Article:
The earliest known American sampler was made by Loara Standish of the Plymouth Colony about 1645. By the 1700s, samplers depicting alphabets and numerals were worked by young women to learn the basic needlework skills needed to operate the family household. By the late 1700s and early 1800s, schools or academies for well-to-do young women flourished, and more elaborate pieces with decorative motifs such as verses, flowers, houses, religious, pastoral, and/or mourning scenes were being stitched. The parents of these young women proudly displayed their embroideries as showpieces of their work, talent, and status.
In recent years, samplers have become important in museum collections as representations of early American female education. Many are signed, and some are inscribed with locations and the names of teachers and schools. The emergence of large numbers of these samplers has resulted in much research in diaries, account books, letters, newspaper ads, local histories, and published commentary that is helping to illuminate the lives of women in early America.
Many early samplers do not have the letters “J” and “U” in their alphabets because they were not part of the early Latin alphabet and so the letter “I” was used for “J” and the “V” for “U.” The letter “s” is often replaced with the printers “s” which looks like the modern f.
There are 137 American samplers in the Textile Collection. The first was donated in 1886, the Margaret Dinsmoor sampler. In the 1890s the Copp Collection was received and it contained two samplers—one by Esther Copp and the other by her great niece Phebe Esther Copp. (The Copp Collection is an extensive collection of 18th-and 19th- century household textiles, costume items, furniture, and other pieces belonging to the Copps, a prosperous but frugal Connecticut family.) The earliest dated sampler in the collection was made in 1735 by Lydia Dickman of Boston, Massachusetts.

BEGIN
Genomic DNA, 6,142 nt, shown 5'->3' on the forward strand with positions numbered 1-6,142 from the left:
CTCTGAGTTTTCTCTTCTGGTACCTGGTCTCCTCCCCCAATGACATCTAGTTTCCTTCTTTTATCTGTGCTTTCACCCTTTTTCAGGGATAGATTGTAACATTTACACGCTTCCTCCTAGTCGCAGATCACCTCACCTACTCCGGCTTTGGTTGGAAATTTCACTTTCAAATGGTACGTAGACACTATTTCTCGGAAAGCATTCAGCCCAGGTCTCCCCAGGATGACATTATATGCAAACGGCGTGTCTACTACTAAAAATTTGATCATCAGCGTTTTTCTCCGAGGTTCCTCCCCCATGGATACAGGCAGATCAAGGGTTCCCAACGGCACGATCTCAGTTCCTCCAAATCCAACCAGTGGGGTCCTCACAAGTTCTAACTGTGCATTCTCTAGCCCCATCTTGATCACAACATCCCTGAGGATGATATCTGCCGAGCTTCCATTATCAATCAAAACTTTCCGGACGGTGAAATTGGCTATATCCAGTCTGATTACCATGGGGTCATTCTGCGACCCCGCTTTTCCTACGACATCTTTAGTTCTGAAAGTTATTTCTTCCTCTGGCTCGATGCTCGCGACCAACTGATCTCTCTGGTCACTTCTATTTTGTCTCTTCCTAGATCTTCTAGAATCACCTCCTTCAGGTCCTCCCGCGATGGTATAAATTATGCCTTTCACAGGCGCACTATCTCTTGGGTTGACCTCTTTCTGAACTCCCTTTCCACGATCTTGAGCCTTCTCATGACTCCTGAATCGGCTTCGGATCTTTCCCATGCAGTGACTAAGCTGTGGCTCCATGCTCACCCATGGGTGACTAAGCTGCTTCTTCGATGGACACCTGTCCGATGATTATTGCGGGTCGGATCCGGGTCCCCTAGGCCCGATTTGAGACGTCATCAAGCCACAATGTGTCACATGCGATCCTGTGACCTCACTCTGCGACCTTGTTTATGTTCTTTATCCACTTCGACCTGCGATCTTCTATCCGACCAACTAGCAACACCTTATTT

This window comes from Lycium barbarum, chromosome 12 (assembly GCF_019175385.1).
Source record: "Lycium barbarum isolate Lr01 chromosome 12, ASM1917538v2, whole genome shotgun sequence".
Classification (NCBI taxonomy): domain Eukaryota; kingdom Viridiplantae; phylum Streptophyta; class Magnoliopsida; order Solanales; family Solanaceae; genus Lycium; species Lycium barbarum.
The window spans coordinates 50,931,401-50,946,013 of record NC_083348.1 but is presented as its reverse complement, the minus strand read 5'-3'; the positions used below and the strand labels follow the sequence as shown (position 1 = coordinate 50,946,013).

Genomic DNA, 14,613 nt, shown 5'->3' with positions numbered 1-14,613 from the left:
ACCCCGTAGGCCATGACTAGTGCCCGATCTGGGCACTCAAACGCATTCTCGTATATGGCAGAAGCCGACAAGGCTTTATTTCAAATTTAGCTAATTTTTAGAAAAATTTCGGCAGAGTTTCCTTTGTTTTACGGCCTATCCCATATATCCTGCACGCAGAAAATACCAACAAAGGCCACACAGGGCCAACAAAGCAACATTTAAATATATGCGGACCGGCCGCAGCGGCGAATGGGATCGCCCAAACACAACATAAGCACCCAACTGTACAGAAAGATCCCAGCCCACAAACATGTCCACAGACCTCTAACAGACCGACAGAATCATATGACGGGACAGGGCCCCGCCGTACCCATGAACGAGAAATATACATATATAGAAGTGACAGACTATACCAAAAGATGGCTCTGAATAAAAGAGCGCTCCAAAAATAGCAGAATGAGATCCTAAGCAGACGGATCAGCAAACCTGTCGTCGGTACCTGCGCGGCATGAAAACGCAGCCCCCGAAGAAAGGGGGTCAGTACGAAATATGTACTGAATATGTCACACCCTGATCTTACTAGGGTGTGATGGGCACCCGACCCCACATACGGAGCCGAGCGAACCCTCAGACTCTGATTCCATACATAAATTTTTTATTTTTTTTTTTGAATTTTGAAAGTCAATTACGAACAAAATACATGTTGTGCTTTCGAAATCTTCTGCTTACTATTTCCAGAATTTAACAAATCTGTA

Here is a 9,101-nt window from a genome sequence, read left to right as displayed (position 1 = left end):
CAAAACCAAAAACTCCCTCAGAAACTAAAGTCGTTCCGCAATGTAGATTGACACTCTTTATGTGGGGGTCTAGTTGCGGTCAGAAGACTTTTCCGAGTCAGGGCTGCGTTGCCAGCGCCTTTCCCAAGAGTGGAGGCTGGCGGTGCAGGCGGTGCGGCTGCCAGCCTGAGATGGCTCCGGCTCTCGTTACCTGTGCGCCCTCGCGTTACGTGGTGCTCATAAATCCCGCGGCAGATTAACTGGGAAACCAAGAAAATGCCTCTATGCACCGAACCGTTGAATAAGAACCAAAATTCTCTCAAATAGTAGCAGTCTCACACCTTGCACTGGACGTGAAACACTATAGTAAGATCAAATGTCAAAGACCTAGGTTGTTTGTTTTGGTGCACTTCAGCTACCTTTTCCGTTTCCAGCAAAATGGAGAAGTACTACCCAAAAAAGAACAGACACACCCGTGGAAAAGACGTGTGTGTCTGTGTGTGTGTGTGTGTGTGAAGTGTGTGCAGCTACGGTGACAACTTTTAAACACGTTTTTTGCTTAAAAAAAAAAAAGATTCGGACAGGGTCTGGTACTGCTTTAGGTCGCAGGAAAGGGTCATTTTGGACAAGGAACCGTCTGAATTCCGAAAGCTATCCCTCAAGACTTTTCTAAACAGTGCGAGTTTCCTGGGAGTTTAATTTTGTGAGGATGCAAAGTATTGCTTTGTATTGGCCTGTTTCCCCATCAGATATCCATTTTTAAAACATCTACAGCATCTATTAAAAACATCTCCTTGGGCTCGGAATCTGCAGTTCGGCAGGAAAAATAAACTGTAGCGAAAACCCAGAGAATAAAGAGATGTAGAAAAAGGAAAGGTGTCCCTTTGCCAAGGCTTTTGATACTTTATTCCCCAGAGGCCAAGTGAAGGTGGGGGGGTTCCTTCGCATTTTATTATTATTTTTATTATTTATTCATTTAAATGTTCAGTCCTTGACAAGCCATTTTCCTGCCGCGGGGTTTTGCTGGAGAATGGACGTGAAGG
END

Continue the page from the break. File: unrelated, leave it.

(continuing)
"American Samplers - Introduction" showing 1 items.
- Man in fawn-colored fall-front trousers, short blue jacket decorated with faceted gilt beads, and tall dark hat. On his arm, lady wearing long dress with wide white collar and blue bonnet tied with long bonnet-strings; she carries parasol and reticule and wears necklace or chain of gilt beads. To right of couple, blue-domed building (temple?) with tall columns on hill above pond, with two deer and flowering bush; to left of couple large tree and under it, sheep and dog. In each upper corner, bluebird under grapevine; children's names enclosed in panel outlined by wave band. Grapes on vines in upper corners worked by coiling purple thread and tacking down each coil in two or three places. Border on all four sides, straight vine bearing roses and rose buds. Silk embroidery thread on linen ground. STITCHES: cross, crosslet, chain, four-sided, French knot. THREAD COUNT: warp 28, weft 28/in.
- "FAMILY RECORD
- Mr Levi Ingersoll was born Dec 26th 1775
Miss Sarah Hubbard was born Jan 2nd 1779
They were united in marriage Jan 31 1802
- THEIR DESCENDANTS
- Hannah Ingersoll was born Jan 30th 1803
Eliza Ingersoll was born Oct 30th 1804
Ann Ingersoll was born Nov 1st 1806
Henry H Ingersoll was born Feb 25th 1809
Charles Ingersoll was born Jan 23rd 1811
Jane Ingersoll was born July 1st 1815
Mary Ingersoll was born Sept 27th 1819 [last 2 numbers replaced or filled in later]
Sarah Ingersoll was born Feb 10th 1821 [last number replaced or filled in later]
- By Miss Mary Ingersoll in the 9th year of her age New York 1830" [number 9 replaced or filled in later]
- Mary was born on September 27, 1819, to Levi and Sarah Hubbard Ingersoll in Pound Ridge, New York. She died unmarried on April 18, 1889.
- Currently not on view
- Date made
- associated dates
- Ingersoll, Mary
- ID Number
- catalog number
- accession number
- Data Source
- National Museum of American History, Kenneth E. Behring Center